We found out what’s in it
Just before the House passed the healthcare reform bill, Speaker Nancy Pelosi infamously remarked that “We have to pass the bill so you can find out what’s in it.” It’s been nearly six weeks now and we’re finding out that what’s in it isn’t necessarily good for health care.
First of all, we’re finding that medical costs will rise nationwide. According to a report from the federal agency that administers Medicare and Medicaid, national health expenditures will increase by $311 billion over ten years because of the new law. There was lots of talk during the debate over health care reform about “bending the cost curve.” Unfortunately, the bill appears to have bent the cost curve up instead of down.
This same report indicated that individuals who purchase health insurance on their own can expect to pay an additional $2,100 a year. The individual market was already pricing out many consumers, but now costs will rise even faster. For now, individuals can choose to drop coverage and pay for medical costs out of pocket. In the future, all Americans will have to purchase insurance or face IRS penalties.
Premiums are not the only area where expenses are projected to rise. Because of new taxes and fees on prescription drugs and medical devices, the agency report states that costs would be “passed through to health consumers.”
Throughout the debate, President Obama insisted that Americans who like their coverage would get to keep it. Just weeks after the law went into effect, it’s already apparent that this was empty rhetoric.
Medicare Advantage programs were established to introduce market reforms to the Medicare program. The flexibility of the Medicare Advantage programs have made them popular with seniors, especially lower income beneficiaries. Nearly 30,000 seniors in the 16th Congressional District elect one of these plans.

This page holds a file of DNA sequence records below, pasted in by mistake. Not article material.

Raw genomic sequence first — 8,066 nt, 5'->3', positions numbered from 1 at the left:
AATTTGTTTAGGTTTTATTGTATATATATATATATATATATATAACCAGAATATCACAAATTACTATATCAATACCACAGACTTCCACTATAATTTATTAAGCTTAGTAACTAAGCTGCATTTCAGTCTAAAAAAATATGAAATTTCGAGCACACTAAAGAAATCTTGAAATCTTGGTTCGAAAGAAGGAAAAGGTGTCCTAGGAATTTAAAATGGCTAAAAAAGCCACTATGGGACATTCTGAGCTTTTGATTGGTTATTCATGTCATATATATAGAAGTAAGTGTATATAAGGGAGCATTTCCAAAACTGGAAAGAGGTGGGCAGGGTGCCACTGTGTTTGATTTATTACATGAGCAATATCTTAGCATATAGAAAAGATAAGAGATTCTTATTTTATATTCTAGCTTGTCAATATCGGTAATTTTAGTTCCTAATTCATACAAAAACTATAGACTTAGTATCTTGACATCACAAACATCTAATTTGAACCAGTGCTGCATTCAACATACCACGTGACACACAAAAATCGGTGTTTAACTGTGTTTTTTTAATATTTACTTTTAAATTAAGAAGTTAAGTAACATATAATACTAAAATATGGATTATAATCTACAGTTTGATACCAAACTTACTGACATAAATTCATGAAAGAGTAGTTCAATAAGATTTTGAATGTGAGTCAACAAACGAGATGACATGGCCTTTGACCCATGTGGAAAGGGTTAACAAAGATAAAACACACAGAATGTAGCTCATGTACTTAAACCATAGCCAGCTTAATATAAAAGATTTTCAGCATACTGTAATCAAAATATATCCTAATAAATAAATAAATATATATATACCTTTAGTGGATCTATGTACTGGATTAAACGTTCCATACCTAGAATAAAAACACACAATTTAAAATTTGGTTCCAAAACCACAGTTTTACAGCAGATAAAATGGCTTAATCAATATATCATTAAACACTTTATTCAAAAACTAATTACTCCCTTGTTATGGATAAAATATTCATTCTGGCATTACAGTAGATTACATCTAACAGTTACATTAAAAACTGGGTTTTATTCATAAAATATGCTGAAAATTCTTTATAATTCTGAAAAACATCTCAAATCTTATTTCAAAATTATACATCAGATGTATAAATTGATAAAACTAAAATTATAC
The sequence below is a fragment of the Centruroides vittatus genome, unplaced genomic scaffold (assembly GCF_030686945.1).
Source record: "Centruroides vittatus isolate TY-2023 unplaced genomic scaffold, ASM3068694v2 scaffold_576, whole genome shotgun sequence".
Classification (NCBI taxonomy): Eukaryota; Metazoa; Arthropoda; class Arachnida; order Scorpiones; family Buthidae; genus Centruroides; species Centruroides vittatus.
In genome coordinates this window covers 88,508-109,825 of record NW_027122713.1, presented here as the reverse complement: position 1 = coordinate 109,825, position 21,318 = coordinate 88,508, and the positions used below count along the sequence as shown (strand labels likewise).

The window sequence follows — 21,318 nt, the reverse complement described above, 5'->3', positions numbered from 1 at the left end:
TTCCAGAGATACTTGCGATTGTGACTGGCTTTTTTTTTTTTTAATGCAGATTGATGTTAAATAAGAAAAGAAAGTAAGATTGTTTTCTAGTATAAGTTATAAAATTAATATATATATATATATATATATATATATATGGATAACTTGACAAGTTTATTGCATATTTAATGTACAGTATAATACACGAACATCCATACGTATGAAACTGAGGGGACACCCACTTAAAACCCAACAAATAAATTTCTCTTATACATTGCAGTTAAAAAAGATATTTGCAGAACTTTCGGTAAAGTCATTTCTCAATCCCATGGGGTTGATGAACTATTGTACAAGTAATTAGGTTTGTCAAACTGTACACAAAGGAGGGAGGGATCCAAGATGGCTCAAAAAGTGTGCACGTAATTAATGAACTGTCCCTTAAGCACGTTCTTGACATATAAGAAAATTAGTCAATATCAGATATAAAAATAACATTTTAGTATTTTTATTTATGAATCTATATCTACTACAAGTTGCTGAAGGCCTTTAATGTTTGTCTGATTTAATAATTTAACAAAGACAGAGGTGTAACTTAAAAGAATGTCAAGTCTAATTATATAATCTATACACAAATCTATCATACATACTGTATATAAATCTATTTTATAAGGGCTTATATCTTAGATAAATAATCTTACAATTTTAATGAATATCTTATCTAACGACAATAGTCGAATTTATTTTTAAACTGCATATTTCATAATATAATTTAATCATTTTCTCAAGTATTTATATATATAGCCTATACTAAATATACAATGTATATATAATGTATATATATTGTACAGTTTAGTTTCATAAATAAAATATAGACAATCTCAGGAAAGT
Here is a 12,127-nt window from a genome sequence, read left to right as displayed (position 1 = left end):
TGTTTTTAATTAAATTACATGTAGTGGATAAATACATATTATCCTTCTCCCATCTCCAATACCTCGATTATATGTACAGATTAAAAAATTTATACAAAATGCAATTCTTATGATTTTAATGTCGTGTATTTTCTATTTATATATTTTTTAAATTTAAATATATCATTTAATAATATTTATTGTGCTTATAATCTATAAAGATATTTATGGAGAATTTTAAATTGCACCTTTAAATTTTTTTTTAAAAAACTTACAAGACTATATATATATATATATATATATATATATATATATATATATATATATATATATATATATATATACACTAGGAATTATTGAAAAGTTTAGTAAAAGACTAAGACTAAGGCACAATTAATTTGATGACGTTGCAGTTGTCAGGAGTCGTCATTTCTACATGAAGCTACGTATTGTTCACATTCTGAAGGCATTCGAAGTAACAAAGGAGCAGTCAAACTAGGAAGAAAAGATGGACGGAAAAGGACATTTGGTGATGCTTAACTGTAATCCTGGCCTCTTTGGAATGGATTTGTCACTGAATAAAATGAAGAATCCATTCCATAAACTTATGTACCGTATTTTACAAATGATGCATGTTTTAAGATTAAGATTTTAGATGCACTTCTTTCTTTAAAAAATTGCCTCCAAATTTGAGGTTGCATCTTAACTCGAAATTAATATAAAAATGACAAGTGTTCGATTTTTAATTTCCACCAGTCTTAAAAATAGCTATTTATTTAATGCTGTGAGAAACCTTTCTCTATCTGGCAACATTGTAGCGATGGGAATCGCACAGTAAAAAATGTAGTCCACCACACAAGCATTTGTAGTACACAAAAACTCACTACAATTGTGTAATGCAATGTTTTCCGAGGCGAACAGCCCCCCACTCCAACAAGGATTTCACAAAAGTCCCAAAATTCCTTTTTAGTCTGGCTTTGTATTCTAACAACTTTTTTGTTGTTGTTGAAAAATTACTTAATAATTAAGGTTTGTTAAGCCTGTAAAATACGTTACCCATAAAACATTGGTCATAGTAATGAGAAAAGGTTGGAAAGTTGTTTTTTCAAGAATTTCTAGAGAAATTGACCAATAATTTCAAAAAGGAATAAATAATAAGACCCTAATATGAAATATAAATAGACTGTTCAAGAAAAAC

Because of deep cuts in the program, Republicans estimated that one in four seniors could see their Medicare Advantage plan cancelled. These estimates were wrong. Now the Centers for Medicare and Medicaid Services estimate that half of seniors will lose the coverage that they currently have.
Seniors on Medicare Advantage aren’t the only ones who could see changes to Medicare. The law cuts $575 billion out of Medicare over the next ten years. It’s difficult to clearly identify how this will change the program, but many doctors warn that they may not be able to continue seeing Medicare patients if the cuts are too severe. Already, Medicare reimbursement rates are far below those paid by private insurers.
Shortly after passage of the health care bill, companies such as AT&T, Caterpillar, Verizon and John Deere released statements noting that the new law would affect their bottom line. These companies were immediately attacked by leading Democrats as trying to undermine the health care law.
I serve on the House Energy and Commerce Committee and Chairman Henry Waxman (D-CA) immediately scheduled a hearing so that he could interrogate the CEOs of these companies. Only after scheduling the hearing did he come to understand that federal regulations require companies to publicly report such information. They were just acting in accordance with the law.
Documents demanded by the Energy and Commerce Committee show that these four companies are evaluating whether to drop their current healthcare coverage and instead pay government penalties established in the new law. Just these four companies cover over 2.3 million workers. There’s no easy way to tell how many other companies are trying to figure out whether dismantling their employee health benefits will benefit their bottom line.
It hasn’t been 100 days since enactment of the new health care law, and there are bound to be other surprises down the road. I opposed the bill because I don’t believe that centralizing decisions about health care in Washington will reduce costs or improve care.
There were good things done in the health care law like allowing young people to stay on their parents’ plan longer and ensuring that Americans are not denied coverage for pre-existing conditions. I think we can take action to preserve the parts of the plan that every American agrees on and introduce real market-based reforms. There’s time to make major changes, but we shouldn’t wait long to make improvements.
Rep. Joe Pitts (R) represents Pennsylvania’s 16th District in the U.S. House of Representatives.